I. In Focus This Week
Editor’s Note: This week electionlineWeekly introduces a new occasional feature called First Person Singular (thanks Washington Post) in which someone from the elections field — administrator, geek, advocate — speaks about some aspect of the work they do in elections. If you’ve got a story for First Person Singular, please send us an email.
First Person Singular
The Show Must Go On
By David B. Bjerke
General Registrar, City of Falls Church, Va.
In my previous employment I was a drummer. Actually, I was a drummer, manager, booking agent, accountant, web developer, public relations contact, etc; but still only got paid as a drummer. Does this wearing of many hats in an occupation sound familiar?
I call it event management and I see many parallels from my previous employment existing in my current employment as the General Registrar of Voters for the City of Falls Church, Va.
Running elections is event management and a background in performance art, from music to theatre, helps me understand that the show must go on. Of course, voter registration and election professionals know this all too well.
No matter how much we prepare for an event like an election, we cannot prepare for everything.
On past Election Days I’ve dealt with an earthquake, fire alarms that were not practice drills, gas leaks in polling places, severe lightning storms, and let us not forget Hurricane Sandy just before this last presidential.
The earthquake, fire alarms and gas leaks cause us to train our election officers on how to evacuate the polling place. We have a priority list in place so that during evacuation, election officers know what they can take if they have the time. Their lives and safety are our number one priority of course so I won’t dwell on the common sense priorities.
However, if there is any time we want all cast votes to be secured with the election officers. After that we want to be able to run the election in the parking lot. We provide extension cords, batteries, and plenty of emergency paper back up.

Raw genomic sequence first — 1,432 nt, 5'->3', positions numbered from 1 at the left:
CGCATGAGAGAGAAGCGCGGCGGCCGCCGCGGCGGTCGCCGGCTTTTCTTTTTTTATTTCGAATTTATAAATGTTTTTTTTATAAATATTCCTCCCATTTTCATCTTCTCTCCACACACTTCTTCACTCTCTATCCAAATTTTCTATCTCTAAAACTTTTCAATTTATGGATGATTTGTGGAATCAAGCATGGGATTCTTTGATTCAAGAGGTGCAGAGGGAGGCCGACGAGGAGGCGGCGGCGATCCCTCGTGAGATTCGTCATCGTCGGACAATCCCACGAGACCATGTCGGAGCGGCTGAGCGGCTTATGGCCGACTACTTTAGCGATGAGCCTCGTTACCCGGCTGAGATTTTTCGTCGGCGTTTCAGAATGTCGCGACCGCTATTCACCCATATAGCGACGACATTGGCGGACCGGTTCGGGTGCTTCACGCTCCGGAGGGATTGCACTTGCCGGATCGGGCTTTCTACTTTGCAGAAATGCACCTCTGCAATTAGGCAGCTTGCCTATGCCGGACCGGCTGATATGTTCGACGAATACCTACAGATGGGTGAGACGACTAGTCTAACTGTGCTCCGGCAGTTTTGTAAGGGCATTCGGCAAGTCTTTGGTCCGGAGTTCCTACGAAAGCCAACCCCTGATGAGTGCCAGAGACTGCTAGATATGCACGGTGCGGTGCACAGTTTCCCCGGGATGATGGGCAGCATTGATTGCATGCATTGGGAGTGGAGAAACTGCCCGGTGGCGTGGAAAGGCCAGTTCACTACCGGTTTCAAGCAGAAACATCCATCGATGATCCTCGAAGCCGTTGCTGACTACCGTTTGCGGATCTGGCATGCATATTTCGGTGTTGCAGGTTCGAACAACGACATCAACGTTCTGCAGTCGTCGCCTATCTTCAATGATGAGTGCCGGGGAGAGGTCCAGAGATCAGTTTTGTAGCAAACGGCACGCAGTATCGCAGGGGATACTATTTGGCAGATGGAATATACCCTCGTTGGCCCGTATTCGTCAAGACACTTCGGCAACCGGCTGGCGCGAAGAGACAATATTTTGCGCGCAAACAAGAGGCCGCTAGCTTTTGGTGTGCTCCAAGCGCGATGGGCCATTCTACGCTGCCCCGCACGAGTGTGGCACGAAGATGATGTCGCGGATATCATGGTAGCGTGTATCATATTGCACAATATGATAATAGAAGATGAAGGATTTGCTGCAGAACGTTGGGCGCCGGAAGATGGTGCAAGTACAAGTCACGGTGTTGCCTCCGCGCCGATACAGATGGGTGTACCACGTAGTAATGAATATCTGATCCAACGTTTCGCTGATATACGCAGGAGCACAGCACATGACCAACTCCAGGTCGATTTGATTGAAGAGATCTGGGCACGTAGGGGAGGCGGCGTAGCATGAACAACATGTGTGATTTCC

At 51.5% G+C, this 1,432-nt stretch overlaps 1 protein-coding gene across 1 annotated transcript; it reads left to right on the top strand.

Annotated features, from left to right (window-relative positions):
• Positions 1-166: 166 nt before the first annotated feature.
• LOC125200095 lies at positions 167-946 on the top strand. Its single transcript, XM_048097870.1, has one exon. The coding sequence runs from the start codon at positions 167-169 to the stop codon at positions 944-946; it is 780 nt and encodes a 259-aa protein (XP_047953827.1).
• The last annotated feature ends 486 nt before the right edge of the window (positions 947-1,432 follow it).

We also work with our local government to have back up generators ready if needed. In the best-case scenario, our polling places are functioning without issue outside away from the building. In a less than best case scenario, the election officers are able to allow voters to use the provisional ballot process to cast paper ballots in a locked ballot box because there is no power to use electronic equipment.
However, even with this much preparation for an event, we can’t plan for everything.
I work a mile from where I live so I do not have many excuses not to keep my office open. No matter the weather outside I feel obligated to be in my office running the election that includes the 45 days of in-person absentee voting prior to Election Day.
As Hurricane Sandy bore down on us on Sunday October 28, 2012, the Electoral Board and I made the decision that we would keep our in-person absentee voting hours normal for Monday even though most businesses and governments had already closed. We did not want to disenfranchise any voters who were willing to brave the elements to have their chance to vote absentee in case they had to be absent on Election Day.